Lassa fever – Nigeria
Three deaths were recorded in Bayelsa and Kogi States due to Lassa Fever infection.
No details were provided regarding the circumstances of the infections.
The weekly epidemiological report on Infectious disease reported 7 confirmed cases of Lassa and currently suspect 84 cases in both regions.
The Nigeria Center for Disease Control conducted an evaluation in high burden states and planned preparedness/response meetings. Safe burial practice guidelines were followed.
Photo: Lassa fever virus – Electron micrograph
Lassa fever, also known as Lassa hemorrhagic fever (LHF), is a type of viral hemorrhagic fever caused by the Lassa virus. Many of those infected by the virus do not develop symptoms but for 1 percent of those infected, death occurs in the first two weeks. The disease is usually initially spread to people via contact with the urine or feces of an infected mouse. Spread can then further continue between people.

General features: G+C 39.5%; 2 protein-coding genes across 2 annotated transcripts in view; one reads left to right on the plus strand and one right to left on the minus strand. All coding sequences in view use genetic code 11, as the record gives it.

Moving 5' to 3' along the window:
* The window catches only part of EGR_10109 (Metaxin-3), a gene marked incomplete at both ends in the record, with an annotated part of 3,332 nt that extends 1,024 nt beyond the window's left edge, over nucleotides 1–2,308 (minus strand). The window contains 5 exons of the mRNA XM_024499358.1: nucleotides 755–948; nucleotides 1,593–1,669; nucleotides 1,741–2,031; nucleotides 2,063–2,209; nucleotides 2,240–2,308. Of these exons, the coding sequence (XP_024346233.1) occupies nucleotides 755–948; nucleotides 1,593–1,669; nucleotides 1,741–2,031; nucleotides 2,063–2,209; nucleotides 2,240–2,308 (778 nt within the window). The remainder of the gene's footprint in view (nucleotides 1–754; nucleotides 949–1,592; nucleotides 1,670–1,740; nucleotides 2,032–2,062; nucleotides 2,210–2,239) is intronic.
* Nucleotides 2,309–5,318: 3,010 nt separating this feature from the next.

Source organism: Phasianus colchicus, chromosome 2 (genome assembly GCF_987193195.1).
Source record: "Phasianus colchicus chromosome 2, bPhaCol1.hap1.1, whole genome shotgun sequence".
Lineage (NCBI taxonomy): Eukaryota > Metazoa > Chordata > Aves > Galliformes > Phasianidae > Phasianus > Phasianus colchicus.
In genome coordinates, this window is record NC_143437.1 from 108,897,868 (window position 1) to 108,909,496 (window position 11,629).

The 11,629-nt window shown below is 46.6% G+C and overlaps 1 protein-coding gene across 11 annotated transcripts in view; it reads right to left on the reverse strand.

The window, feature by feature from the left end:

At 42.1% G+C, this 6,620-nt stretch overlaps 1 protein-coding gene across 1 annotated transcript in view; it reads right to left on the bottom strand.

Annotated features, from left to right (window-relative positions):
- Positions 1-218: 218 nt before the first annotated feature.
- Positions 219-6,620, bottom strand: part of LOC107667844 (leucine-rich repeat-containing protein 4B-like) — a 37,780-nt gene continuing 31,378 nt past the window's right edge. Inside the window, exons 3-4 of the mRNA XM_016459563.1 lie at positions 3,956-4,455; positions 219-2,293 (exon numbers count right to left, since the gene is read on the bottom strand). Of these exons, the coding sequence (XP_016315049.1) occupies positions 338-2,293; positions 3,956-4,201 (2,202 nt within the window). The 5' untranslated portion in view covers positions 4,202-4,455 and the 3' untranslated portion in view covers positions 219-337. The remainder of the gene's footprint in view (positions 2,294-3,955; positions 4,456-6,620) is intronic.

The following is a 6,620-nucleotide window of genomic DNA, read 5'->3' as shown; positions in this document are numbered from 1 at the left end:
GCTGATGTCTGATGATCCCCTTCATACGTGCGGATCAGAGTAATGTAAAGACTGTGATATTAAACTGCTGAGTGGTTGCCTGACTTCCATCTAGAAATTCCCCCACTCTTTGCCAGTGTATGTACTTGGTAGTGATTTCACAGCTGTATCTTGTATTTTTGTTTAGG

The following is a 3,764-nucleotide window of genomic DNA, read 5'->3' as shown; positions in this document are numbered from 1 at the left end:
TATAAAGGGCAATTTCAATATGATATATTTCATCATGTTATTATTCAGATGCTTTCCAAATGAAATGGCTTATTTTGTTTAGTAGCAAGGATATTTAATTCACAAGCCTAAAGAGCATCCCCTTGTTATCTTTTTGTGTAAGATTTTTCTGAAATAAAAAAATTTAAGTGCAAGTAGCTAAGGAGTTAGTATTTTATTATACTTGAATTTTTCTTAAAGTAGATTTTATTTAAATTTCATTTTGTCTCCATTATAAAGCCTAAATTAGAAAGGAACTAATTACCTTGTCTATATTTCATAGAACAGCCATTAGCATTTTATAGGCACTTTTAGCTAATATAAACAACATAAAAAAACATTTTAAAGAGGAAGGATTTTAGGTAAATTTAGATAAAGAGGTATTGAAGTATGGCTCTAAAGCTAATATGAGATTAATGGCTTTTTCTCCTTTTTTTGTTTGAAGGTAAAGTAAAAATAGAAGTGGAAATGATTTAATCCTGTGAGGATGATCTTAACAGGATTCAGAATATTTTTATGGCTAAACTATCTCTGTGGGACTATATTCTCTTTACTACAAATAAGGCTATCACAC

There is no vaccine. Prevention requires isolating those who are infected and decreasing contact with mice.
Descriptions of the disease date from the 1950s. The virus was first described in 1969 from a case in the town of Lassa, in Borno State, Nigeria. Lassa fever is relatively common in West Africa.
While you are here, help us with
Access to Diagnostics
Much of today’s innovation is either not reaching or not suitable for people in developing countries.
Access to Essential Drugs
One third of children, women and men have no access to essential medicines, putting lives at risk.
Data to Improve Health
Faster and reactive systems to help provide lifesaving support to vulnerable communities.
Support our work. It only takes a minute but makes a world of difference!
With your help we can bring modern diagnostics and essential medicines to people in need, track disease outbreaks better and help prevent future pandemics.